The new finding helps illuminate why the lake's fisheries are foundering, said study leader Andrew S. Cohen, a UA Distinguished Professor of Geosciences.

 

"Some people say the problem for the Lake Tanganyika fishery is 'too many fishing boats,' but our work shows the decline in fish has been going on since the 19th century," Cohen said. "We can see this decline in the numbers of fossil fish going down in parallel with the rise in water temperature."

 

Lake Tanganyika yields up to 200,000 tons of fish annually and provides about 60 percent of the animal protein for the region's population, according to other investigators.

 

The team acknowledges that overfishing is one cause of the reduction in catch. However, they suggest sustainable management of the Lake Tanganyika fishery requires taking into account the overarching problem that as the climate warms, the algae — the basis for the lake's food web — will decrease.

 

Cohen and his colleagues figured out the lake's environmental history 1,500 years into the past by taking cores of the lake's bottom sediments and analyzing the biological and chemical history stored in the sediment layers.

 

The team's findings have important conservation implications. The largest and deepest of Africa's rift lakes, Lake Tanganyika is famous for the great diversity of species unique to the lake.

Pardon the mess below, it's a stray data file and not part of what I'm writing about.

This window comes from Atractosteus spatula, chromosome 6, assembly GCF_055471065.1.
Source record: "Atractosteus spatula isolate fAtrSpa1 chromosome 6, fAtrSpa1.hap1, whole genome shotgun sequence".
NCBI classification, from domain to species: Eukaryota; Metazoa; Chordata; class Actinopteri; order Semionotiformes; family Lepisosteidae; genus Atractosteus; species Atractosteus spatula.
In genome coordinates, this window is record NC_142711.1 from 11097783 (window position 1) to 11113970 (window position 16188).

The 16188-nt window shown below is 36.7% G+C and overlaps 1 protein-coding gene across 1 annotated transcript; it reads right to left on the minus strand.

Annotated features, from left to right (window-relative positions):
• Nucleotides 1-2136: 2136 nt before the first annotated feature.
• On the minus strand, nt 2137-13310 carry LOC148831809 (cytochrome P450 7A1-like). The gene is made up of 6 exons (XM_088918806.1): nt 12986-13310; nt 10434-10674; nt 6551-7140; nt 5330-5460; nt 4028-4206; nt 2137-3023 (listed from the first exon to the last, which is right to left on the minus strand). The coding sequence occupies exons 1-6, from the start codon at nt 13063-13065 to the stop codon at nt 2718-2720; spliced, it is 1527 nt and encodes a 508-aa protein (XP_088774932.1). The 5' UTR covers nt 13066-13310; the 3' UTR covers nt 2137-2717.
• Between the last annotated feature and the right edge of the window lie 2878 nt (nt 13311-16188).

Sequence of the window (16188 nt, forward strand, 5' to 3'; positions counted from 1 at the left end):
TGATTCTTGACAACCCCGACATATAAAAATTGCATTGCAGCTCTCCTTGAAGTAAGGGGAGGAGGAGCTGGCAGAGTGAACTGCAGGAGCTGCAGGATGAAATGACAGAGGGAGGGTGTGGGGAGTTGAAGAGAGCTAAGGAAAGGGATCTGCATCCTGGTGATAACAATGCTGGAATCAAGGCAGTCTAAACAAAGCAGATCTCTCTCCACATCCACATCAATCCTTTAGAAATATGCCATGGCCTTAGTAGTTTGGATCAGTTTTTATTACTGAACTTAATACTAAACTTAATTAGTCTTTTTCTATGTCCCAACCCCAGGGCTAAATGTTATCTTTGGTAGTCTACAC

"The lake has huge biodiversity — hundreds of species found nowhere else," Cohen said.

The warming of the lake has reduced the suitable habitat for those species by 38 percent since the 1940s, the team found.

 

"The warming surface waters cause large parts of the lake's floor to lose oxygen, killing off bottom-dwelling animals such as freshwater snails," Cohen said. "This decline is seen in the sediment core records and is a major problem for the conservation of Lake Tanganyika's many threatened species and unique ecosystems."

 

The paper, "Climate warming reduces fish production and benthic habitat in Lake Tanganyika, one of the most biodiverse freshwater ecosystems," by Cohen, McGlue and their co-authors, was published online in the Proceedings of the National Academy of Sciences Aug. 8. A complete list of authors and funders is at the bottom of this release.

 

Previous research by Cohen's colleagues found Lake Tanganyika began warming in the mid-1800s and that the lake had warmed in the latter part of the 20th century faster than any similar time period since the year 500.

 

The lake's fish production had also slumped in the latter part of the 20th century. Cohen has been studying the paleoenvironment of Lake Tanganyika and the surrounding region for decades. He wondered whether the drop in fish productivity was from increased fishing or because the lake was getting warmer.

 

In tropical lakes, increases in water temperature reduce the seasonal mixing between the oxygenated top layer of the lake and the nutrient-rich but oxygen-free bottom layer of the lake, Cohen said. Fewer nutrients in the top layer mean less algae and therefore less food for fish.